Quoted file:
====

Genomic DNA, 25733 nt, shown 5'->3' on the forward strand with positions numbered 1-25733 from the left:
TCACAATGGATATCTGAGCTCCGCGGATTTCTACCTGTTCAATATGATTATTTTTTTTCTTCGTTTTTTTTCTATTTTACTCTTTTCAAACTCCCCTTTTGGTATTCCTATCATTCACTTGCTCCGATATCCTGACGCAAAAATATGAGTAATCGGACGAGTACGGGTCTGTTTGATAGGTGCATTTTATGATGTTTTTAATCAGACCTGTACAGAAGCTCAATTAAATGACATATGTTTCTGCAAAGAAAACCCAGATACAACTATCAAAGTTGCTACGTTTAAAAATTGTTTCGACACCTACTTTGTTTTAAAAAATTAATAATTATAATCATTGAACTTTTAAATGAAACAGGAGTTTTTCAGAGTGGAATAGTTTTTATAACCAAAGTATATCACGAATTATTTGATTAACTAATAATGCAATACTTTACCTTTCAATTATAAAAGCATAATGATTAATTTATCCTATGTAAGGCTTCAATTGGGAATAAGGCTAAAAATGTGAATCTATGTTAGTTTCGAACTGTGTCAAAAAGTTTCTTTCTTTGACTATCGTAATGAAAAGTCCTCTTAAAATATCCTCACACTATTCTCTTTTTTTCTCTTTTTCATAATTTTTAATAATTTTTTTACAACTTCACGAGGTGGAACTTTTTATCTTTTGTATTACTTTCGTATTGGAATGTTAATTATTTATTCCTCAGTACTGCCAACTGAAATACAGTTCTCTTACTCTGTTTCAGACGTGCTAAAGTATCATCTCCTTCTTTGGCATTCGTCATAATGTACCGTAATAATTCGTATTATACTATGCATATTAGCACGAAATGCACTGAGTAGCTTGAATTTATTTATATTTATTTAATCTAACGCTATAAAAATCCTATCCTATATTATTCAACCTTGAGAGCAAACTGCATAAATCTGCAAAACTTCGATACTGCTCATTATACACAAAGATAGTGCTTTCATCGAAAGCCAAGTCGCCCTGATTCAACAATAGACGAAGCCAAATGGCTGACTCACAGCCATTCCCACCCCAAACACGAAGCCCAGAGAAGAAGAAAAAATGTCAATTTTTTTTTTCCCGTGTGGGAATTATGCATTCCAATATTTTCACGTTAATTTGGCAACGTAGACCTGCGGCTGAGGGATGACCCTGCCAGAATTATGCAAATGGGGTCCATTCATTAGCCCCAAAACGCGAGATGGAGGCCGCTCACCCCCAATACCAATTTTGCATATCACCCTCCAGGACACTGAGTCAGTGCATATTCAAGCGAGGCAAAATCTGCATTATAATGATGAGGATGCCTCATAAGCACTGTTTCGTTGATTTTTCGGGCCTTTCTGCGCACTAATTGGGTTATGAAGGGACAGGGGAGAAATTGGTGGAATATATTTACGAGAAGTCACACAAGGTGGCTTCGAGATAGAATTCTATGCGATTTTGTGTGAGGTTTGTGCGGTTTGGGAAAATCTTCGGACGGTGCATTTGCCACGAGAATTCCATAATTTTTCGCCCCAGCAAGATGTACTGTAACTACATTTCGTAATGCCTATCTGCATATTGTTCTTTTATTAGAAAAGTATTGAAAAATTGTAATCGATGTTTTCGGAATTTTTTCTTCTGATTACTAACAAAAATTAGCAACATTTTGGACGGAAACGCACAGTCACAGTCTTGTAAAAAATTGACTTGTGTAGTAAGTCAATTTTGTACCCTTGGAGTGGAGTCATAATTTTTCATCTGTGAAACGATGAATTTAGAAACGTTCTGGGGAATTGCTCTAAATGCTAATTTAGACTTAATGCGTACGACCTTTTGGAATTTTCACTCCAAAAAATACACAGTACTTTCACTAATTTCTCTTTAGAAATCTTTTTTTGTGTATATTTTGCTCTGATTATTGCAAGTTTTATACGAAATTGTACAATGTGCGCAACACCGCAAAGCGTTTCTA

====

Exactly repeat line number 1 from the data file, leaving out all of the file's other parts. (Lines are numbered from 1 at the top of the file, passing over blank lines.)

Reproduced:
Genomic DNA, 25733 nt, shown 5'->3' on the forward strand with positions numbered 1-25733 from the left: